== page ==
Open Access
Issue
A&A
Volume 621, January 2019
Article Number L8
Number of page(s) 7
Section Letters to the Editor
DOI https://doi.org/10.1051/0004-6361/201834302
Published online 11 January 2019

© ESO 2019

Licence Creative Commons
Open Access article, published by EDP Sciences, under the terms of the Creative Commons Attribution License (http://creativecommons.org/licenses/by/4.0), which permits unrestricted use, distribution, and reproduction in any medium, provided the original work is properly cited.

1. Introduction

With its imaged debris disk of dust (see Smith & Terrile 1984, for the discovery image), its falling, evaporating exocomets (Kiefer et al. 2014, and references therein), and an imaged giant planet (Lagrange et al. 2010), the ∼20 Myr old β Pictoris is a unique proxy for the study of the early stages of planetary system formation and evolution, when giant planets are formed, Earth-mass planets may still be forming, and most of the protoplanetary gas has disappeared from the disk. Its proximity to Earth (van Leeuwen 2007, distance = 19.454 ± 0.05 pc) and the relatively short (≃ two decades) orbital period of β Pictoris b enable detailed studies of its orbit and its physical and atmospheric properties. The system also allows us to study the interaction between planet(s) and disks. β Pictoris b can explain, for example, several (but not all) of the dust disk morphologies, in particular its inner warp, and some outer asymmetries (Lagrange et al. 2010). β Pictoris b could also be the trigger for the infall and evaporation of cometary bodies (exocomets) onto the star, if it has a non-zero eccentricity (Beust & Morbidelli 1996). Last, β Pictoris b was suggested to be responsible for the photometric variations observed in 1981 (Lecavelier Des Etangs et al. 1995) and has tentatively been attributed to a planet transit (Lecavelier Des Etangs et al. 1997).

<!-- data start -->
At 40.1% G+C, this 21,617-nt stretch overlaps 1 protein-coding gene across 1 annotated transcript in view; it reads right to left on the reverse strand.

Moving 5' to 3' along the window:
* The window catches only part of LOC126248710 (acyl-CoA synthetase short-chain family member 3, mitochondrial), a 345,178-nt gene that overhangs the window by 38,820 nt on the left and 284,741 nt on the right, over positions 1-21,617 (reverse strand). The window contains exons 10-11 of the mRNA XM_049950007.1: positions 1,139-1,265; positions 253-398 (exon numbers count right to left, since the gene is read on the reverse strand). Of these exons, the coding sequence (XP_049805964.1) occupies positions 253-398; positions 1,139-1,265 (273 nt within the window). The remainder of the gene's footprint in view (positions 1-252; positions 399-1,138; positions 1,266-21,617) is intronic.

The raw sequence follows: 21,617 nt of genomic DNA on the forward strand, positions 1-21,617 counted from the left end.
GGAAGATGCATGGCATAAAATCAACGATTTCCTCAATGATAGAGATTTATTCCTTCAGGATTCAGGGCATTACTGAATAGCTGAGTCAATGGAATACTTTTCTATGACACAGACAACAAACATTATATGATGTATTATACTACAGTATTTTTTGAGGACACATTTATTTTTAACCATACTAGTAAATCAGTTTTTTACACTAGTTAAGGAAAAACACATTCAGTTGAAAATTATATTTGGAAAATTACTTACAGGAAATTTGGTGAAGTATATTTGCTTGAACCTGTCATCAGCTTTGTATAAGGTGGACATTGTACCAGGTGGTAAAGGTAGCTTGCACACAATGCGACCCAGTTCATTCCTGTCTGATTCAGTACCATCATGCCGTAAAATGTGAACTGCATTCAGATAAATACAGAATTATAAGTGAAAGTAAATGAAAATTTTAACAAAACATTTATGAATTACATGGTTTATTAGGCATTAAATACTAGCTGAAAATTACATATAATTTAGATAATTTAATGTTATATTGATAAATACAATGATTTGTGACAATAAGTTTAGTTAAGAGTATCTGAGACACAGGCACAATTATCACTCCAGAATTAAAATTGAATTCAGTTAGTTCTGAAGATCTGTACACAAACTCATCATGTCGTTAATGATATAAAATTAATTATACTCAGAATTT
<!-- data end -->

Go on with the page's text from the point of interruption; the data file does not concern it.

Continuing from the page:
Careful monitoring of the position of the planet relative to the star (referred to as astrometric measurements) with the Nasmyth Adaptive Optics System (NAOS) Near-Infrared Imager and Spectrograph (CONICA) (NaCo) at the Very Large Telescope (VLT) constrained its orbital properties (Bonnefoy et al. 2014; Chauvin et al. 2012). By combining data from NaCo and the Gemini Planetary Imager (GPI), Wang et al. (2016) found a similar bet slightly different orbit. Assuming that the peculiar photometric event observed in 1981 could be due to the transit of β Pictoris b in front of the star, Lecavelier des Etangs & Vidal-Madjar (2016) identified a second family of orbital solutions: a semi-major axis a = 13 au instead of 9 au, that is, a period of 34 yr instead of about 20 yr, and e = 0.3 instead of less than 0.1. Recently, Snellen & Brown (2018) used Gaia and HIPPARCOS measurements to constrain the planet period to ≥22 yr, and reported a mass of 11 ± 2 MJup, which is compatible with the constraints derived from radial velocity data alone (Lagrange et al. 2012a) or by the combined analysis of direct imaging and radial velocity data (Bonnefoy et al. 2014).

β Pictoris b was discovered northeast of the star in data obtained in 2003 with NaCo. All available images in addition to this discovery image were obtained in 2009 and later, as the planet orbited southwest of the star, after it passed behind the star (Lagrange et al. 2010). The orbital plane is close to equatorial, and the disk of β Pictoris is seen almost edge-on. This geometrical configuration prevented following the planet in direct imaging when it was projected too close (typically less than 120 mas) to the star. Altogether, only about 50% of the planetary orbit had been monitored thus far, including the 2003 epoch, which suffers from relatively large uncertainties and thus limits the precision on the orbital parameters of the planet. We here present a homogeneous set of planet observations obtained with the Spectro-Polarimetric High-Contrast Exoplanet Research instrument (SPHERE), and in particular, the recent recovery of the planet in September 2018. The observations are described in Sect. 2, and the results are shown and discussed in Sect. 3.